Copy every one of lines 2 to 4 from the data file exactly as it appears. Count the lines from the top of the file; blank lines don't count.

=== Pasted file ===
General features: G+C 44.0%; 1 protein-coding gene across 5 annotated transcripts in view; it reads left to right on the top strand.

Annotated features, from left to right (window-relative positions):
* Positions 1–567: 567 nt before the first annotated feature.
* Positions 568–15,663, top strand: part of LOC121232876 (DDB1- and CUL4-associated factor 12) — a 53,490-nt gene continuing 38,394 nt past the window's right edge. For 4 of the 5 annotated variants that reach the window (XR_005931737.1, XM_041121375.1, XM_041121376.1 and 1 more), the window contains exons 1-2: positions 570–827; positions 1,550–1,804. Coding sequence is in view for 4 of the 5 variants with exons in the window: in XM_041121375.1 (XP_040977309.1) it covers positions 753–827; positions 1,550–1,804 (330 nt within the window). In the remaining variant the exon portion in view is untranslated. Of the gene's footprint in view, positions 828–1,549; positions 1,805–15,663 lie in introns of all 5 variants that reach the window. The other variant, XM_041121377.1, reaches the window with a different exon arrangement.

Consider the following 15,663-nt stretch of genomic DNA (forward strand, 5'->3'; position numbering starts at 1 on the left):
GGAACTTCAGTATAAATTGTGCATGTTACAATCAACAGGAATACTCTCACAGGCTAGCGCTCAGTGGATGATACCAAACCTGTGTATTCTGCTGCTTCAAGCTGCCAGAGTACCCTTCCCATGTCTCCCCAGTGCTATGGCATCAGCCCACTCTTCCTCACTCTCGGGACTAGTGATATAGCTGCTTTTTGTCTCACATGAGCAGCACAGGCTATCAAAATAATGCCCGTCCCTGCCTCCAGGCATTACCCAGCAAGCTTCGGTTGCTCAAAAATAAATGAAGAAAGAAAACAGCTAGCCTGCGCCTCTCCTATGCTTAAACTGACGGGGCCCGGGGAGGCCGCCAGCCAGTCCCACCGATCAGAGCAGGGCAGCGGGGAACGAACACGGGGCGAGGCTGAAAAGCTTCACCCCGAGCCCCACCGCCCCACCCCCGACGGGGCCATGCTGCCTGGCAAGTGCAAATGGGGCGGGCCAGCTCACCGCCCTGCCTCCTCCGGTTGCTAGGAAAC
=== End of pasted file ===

Annotated features, from left to right (window-relative positions):
* Positions 1–567: 567 nt before the first annotated feature.
* Positions 568–15,663, top strand: part of LOC121232876 (DDB1- and CUL4-associated factor 12) — a 53,490-nt gene continuing 38,394 nt past the window's right edge. For 4 of the 5 annotated variants that reach the window (XR_005931737.1, XM_041121375.1, XM_041121376.1 and 1 more), the window contains exons 1-2: positions 570–827; positions 1,550–1,804. Coding sequence is in view for 4 of the 5 variants with exons in the window: in XM_041121375.1 (XP_040977309.1) it covers positions 753–827; positions 1,550–1,804 (330 nt within the window). In the remaining variant the exon portion in view is untranslated. Of the gene's footprint in view, positions 828–1,549; positions 1,805–15,663 lie in introns of all 5 variants that reach the window. The other variant, XM_041121377.1, reaches the window with a different exon arrangement.